Murray studied Latin American film and literature at Columbia University, but did not encounter the history of the Sandinistas in school, so she spent time researching the movement on her own. “I was always fascinated by [the Sandinistas] and dreamed of going to Nicaragua.” 

Refusing Erasure

A recurring theme throughout the film is “erasure”: the erasure of women’s voices, President Reagan’s erasure of the Nicaraguan revolution, the erasure of facts, altering recorded history. This quote from Sandinista Commander Dora María Téllez appears multiple times throughout the film: “There are two kinds of experience. The experience of memories, but also the experience of the erasure of the memory.” In the film, this quote is referencing the historical erasure of the female contributions to the revolution, coming from the new government led by former Sandinistas leader, Daniel Ortega. 

Filmmaker Murray adds, “Erasure is a part of power. Power maintains itself by erasing what does not serve it. To exist while being actively erased, to talk about it, to refuse it, as these women do, is a challenge to power.”

Today, Téllez is hiding underground once again. Ortega's government had raided her house this past spring (2019). Former combatants Sofia Montenegro and Monica Baltodano were recently thrown in jail for protesting in the streets. 

“That's another form of erasure; jailing someone, harassing them into having to hide underground," says Murray. "The way these women refuse erasure, risking their very lives to this day-–the way they lived then and continue to live-–amazes me.” 

Jenny Murray while filming in Nicaragua

Near the end of the film, Daisy Zamora (who was appointed Vice Minister of Culture after the revolution) expresses that she is almost “embarrassed” that she believes an ideal, balanced society like the one Nicaragua had in the 1980s is still possible. But there is nothing embarrassing about the bravery and boldness that these women held up during a time of total strife, oppression, and uncertainty. 

Despite the difficulties they face today, and the massive betrayal of the men in their own movement, Murray says the women remain optimistic: “They all had incredible grace and so much dignity. They seemed excited to be alive, in a deep way, and strong and confident about their work.”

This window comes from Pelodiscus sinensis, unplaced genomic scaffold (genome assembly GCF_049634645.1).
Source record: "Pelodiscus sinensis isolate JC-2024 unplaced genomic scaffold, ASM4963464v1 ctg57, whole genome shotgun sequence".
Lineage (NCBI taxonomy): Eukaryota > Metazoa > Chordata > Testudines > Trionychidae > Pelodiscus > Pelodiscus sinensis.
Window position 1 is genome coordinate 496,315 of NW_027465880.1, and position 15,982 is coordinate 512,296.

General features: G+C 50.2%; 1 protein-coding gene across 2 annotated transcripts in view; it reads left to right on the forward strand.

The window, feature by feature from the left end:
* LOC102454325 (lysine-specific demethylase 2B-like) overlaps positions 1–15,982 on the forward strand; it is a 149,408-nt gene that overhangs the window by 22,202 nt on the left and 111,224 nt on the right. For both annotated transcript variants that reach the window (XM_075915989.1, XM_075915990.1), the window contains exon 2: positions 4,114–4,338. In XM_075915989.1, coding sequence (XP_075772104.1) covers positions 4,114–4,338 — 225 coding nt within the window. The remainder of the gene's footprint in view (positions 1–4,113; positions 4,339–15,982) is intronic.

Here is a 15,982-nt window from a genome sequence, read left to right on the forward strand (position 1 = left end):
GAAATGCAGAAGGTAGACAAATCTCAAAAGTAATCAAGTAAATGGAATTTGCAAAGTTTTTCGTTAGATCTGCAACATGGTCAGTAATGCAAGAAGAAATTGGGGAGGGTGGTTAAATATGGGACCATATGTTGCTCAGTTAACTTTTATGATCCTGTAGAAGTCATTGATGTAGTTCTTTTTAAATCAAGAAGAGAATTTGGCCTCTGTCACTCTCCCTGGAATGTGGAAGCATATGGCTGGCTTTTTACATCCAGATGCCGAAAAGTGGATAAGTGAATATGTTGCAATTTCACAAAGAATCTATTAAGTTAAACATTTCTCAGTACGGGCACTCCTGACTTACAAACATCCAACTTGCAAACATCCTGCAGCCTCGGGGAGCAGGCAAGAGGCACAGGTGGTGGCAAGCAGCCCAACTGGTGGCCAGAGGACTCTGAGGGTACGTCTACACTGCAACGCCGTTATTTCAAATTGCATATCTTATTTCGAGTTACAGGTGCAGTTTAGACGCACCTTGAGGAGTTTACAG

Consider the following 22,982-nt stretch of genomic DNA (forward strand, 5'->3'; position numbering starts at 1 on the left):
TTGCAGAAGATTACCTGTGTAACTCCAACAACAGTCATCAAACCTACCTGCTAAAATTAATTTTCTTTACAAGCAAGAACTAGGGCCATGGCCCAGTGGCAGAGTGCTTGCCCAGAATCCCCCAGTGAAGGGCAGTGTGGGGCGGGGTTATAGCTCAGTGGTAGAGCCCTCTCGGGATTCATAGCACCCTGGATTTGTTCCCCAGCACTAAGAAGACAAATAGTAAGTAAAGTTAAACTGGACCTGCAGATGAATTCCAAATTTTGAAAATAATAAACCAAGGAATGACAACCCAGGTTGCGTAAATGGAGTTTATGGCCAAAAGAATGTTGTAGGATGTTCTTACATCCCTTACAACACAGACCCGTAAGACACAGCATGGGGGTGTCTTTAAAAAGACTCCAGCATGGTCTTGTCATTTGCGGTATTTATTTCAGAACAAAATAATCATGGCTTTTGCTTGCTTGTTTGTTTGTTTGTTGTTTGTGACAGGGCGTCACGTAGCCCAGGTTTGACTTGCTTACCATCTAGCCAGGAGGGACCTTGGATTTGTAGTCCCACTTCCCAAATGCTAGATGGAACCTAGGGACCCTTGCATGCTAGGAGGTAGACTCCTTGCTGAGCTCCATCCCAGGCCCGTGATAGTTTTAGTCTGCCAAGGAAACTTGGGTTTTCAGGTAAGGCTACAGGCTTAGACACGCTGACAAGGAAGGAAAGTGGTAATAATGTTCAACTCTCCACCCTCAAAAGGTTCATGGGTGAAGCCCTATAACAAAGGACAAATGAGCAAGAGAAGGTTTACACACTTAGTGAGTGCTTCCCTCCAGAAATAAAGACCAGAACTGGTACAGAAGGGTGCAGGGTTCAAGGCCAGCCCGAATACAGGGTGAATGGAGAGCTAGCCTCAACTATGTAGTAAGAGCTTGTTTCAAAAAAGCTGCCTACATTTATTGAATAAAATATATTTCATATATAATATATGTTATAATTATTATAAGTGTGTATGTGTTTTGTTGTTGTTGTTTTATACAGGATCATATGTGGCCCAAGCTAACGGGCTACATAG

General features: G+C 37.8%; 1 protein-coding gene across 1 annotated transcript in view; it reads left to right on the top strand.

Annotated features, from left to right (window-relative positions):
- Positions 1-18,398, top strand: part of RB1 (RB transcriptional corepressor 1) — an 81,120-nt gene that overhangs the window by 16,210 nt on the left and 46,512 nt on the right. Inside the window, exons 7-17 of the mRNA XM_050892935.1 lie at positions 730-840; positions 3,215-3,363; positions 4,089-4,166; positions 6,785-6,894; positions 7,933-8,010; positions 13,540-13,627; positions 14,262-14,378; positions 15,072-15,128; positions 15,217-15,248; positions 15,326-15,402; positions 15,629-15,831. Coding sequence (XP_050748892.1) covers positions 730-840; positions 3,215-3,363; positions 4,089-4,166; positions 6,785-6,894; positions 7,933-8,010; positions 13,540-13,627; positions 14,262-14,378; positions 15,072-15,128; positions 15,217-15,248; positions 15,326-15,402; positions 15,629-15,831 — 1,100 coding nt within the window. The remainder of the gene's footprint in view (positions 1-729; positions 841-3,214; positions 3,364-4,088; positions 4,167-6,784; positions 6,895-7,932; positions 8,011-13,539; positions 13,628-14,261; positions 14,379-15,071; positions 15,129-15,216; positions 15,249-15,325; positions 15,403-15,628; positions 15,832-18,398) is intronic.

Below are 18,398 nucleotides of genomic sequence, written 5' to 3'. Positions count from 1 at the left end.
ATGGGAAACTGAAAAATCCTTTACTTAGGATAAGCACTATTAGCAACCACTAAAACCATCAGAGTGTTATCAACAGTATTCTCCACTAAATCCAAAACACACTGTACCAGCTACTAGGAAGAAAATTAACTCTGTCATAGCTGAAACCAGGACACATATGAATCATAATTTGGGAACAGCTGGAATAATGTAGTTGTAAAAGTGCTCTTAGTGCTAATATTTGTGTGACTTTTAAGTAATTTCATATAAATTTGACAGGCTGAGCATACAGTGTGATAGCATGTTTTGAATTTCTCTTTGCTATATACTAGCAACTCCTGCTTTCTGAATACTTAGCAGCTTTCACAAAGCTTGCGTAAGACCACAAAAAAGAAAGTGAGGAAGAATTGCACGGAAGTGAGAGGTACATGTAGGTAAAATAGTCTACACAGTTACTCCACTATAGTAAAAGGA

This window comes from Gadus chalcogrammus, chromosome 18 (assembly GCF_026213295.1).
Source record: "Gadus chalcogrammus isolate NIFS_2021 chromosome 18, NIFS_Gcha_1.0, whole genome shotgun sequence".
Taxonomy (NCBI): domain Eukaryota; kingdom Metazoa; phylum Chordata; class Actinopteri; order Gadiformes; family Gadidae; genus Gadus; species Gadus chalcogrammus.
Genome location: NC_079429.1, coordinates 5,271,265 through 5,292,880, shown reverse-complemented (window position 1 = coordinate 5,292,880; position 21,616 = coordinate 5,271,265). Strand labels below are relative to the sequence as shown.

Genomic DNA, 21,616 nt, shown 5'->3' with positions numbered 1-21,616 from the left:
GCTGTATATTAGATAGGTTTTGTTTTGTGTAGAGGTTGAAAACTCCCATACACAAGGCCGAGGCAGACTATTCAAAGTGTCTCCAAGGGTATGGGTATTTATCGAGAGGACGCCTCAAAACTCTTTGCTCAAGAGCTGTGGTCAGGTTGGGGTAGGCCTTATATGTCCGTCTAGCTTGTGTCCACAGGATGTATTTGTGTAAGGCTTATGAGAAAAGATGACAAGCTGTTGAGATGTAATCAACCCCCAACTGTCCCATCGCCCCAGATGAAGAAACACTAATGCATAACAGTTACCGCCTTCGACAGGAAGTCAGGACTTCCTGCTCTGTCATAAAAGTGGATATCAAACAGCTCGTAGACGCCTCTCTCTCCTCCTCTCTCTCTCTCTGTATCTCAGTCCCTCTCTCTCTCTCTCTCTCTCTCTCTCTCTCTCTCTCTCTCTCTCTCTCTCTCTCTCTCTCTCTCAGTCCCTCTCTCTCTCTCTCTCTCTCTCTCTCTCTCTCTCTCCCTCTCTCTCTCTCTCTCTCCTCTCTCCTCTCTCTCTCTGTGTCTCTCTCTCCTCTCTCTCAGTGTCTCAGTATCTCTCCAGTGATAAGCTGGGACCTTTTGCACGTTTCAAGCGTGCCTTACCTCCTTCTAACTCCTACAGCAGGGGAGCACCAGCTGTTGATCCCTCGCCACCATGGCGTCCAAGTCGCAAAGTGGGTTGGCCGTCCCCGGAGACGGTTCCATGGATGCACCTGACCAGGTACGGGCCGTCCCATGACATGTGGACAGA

Watching and learning from such strong revolutionaries can inspire a whole new generation of women and girls to stand up for their rights, understanding that at times you will face obstacles, but it is possible to have joy in life despite the forces against you. “They've been through so much: death, destruction, betrayal, and pain, and yet they were incredibly healthy, generous, funny, joyful, and vibrant. I was very moved by them, and lucky to have ever gotten to talk with them in my life, and their conviction made an impression on me that will last as long as I live.”

“Nobody cedes power voluntarily.” Dora María Téllez (Former Commander)

Murray has created a strong and powerful documentary that will certainly have a positive, inspiring effect on those who watch it. “I hope people who see the film feel hopeful and excited about what’s possible for women and inspired to make changes to our own political and social system in the US. Also, hopefully, conversations can begin about the political crisis going in Nicaragua now with the Ortega government and the more than three hundred people who have been murdered under its rule since April 2018.” 

Originally airing on PBS WORLD's DocWorldLas Sandinistas is now streaming on various platforms, including Amazon Prime.

Satu Runa is a Canadian-American writer, filmmaker, and actor from Halifax, Nova Scotia. She loves stargazing, feminism, and political music. She resides in Los Angeles, CA.